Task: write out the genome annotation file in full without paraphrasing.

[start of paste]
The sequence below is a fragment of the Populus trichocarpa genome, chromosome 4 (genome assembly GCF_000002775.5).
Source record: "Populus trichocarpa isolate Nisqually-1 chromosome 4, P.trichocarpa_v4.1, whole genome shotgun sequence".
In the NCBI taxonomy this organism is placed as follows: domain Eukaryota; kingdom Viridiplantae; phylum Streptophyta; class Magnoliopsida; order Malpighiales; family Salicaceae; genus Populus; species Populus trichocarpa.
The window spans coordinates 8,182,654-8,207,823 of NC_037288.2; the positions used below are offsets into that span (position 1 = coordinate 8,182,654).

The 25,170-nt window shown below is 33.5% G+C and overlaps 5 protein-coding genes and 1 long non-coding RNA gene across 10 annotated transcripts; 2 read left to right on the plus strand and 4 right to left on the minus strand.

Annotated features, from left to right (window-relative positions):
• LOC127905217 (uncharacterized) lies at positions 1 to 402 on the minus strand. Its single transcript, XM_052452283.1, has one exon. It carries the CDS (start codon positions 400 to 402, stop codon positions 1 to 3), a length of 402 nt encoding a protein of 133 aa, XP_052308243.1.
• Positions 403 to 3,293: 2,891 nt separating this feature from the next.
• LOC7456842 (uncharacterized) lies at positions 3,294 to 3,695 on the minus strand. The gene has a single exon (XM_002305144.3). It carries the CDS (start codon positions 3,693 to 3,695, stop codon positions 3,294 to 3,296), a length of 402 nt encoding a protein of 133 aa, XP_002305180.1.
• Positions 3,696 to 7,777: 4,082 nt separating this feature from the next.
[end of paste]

The sequence below is a fragment of the Populus trichocarpa genome, chromosome 4 (genome assembly GCF_000002775.5).
Source record: "Populus trichocarpa isolate Nisqually-1 chromosome 4, P.trichocarpa_v4.1, whole genome shotgun sequence".
In the NCBI taxonomy this organism is placed as follows: domain Eukaryota; kingdom Viridiplantae; phylum Streptophyta; class Magnoliopsida; order Malpighiales; family Salicaceae; genus Populus; species Populus trichocarpa.
The window spans coordinates 8,182,654-8,207,823 of NC_037288.2; the positions used below are offsets into that span (position 1 = coordinate 8,182,654).

The 25,170-nt window shown below is 33.5% G+C and overlaps 5 protein-coding genes and 1 long non-coding RNA gene across 10 annotated transcripts; 2 read left to right on the plus strand and 4 right to left on the minus strand.

Annotated features, from left to right (window-relative positions):
• LOC127905217 (uncharacterized) lies at positions 1 to 402 on the minus strand. Its single transcript, XM_052452283.1, has one exon. It carries the CDS (start codon positions 400 to 402, stop codon positions 1 to 3), a length of 402 nt encoding a protein of 133 aa, XP_052308243.1.
• Positions 403 to 3,293: 2,891 nt separating this feature from the next.
• LOC7456842 (uncharacterized) lies at positions 3,294 to 3,695 on the minus strand. The gene has a single exon (XM_002305144.3). It carries the CDS (start codon positions 3,693 to 3,695, stop codon positions 3,294 to 3,296), a length of 402 nt encoding a protein of 133 aa, XP_002305180.1.
• Positions 3,696 to 7,777: 4,082 nt separating this feature from the next.